Vitamin-enhanced GMO potatoes could combat malnutrition—if they ever hit the market

| | December 5, 2017
potatoes in hand e
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Sufferers of malnutrition in the global south could soon find help from an unlikely source: a humble potato, genetically tweaked to provide substantial doses of vitamins A and E, both crucial nutrients for health.

Dubbed the “golden potato,” boosted levels of provitamin A carotenoids — which are found naturally in carrots and sweet potatoes — give the new tuber its yellow-orange flesh, and are converted into vitamin A by digestive enzymes when eaten.

The potato, created in a lab in Italy and studied at Ohio State University, is the most recent staple crop to be genetically transformed into a colorful superfood, joining such creations as antioxidant-rich purple rice and beta-carotene-enhanced golden rice.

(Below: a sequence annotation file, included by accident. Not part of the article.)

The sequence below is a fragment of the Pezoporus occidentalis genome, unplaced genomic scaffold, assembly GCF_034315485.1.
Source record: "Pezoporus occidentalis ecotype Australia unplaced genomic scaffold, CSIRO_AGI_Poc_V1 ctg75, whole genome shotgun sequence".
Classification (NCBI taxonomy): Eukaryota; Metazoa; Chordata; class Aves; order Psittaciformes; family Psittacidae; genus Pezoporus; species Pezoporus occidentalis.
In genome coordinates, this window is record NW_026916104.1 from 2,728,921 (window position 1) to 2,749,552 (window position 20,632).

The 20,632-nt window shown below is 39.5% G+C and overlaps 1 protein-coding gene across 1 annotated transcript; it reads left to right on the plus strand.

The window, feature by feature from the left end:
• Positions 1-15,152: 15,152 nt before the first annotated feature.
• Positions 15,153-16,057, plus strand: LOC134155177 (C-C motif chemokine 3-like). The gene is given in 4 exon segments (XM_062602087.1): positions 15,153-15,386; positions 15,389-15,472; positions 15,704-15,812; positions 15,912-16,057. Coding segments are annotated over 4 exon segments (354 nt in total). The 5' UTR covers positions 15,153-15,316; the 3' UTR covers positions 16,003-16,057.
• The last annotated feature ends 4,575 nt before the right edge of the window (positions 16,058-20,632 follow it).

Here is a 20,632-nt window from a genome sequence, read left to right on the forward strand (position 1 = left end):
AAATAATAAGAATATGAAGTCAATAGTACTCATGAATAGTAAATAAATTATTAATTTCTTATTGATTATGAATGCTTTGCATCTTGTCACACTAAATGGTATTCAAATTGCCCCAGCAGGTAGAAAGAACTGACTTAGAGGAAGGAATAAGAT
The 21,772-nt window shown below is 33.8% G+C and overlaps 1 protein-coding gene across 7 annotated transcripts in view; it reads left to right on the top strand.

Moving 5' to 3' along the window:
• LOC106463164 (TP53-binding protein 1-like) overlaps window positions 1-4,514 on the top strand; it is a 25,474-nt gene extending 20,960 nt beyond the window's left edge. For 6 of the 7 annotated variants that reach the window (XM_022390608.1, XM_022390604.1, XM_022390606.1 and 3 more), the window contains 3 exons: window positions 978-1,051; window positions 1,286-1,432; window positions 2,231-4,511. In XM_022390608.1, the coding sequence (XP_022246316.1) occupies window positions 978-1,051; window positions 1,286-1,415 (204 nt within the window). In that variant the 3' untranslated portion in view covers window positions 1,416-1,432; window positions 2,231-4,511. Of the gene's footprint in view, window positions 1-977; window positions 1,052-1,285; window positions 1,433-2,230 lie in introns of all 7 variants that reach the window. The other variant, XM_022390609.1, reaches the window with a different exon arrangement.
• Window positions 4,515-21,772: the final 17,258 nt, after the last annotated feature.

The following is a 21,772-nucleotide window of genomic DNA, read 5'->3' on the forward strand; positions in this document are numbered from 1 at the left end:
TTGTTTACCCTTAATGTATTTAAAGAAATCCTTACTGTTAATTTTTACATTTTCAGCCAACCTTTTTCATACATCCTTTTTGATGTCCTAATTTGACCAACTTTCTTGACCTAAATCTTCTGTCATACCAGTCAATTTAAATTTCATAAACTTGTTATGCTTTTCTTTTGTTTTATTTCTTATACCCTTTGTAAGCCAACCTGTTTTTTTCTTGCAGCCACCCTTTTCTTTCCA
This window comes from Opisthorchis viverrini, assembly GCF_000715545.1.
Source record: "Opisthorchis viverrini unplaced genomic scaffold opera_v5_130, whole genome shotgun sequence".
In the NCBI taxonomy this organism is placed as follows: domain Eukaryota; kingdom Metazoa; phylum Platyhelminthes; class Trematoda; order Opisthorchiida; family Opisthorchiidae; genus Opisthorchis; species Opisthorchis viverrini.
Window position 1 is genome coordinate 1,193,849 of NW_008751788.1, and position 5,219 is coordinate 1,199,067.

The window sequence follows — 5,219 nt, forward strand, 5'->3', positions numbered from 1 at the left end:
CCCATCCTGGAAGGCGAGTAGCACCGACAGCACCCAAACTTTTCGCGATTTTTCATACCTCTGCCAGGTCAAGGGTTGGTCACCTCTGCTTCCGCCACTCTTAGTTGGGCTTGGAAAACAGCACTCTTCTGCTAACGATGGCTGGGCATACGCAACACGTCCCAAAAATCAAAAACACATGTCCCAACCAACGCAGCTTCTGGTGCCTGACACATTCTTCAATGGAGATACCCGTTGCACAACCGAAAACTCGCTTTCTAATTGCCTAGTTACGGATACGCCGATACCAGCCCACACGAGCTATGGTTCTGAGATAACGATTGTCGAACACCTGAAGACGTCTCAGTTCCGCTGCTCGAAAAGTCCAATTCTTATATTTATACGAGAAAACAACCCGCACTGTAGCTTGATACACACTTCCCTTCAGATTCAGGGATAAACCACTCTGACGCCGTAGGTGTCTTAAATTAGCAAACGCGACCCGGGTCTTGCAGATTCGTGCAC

A single serving of the golden potato could provide up to 42 percent of a child’s recommended daily intake of vitamin A and 34 percent of their recommended vitamin E intake, according to a recent study….

“Universities and other research labs regularly put out press releases saying they have developed a GM crop that will help feed people,” [Glenn Davis Stone, a professor of anthropology and environmental studies at Washington University] told Seeker. “Lycopene-enhanced tomatoes, sorghum with more digestible protein, iron-enhanced cassava, vitamin-E-enriched canola, and so on.”

“The biotech industry has shown no interest in commercializing these crops,” he added. “These potatoes will never be commercialized.”

Read full, original post: This Nutritive Golden Potato Is the Latest GMO Superfood

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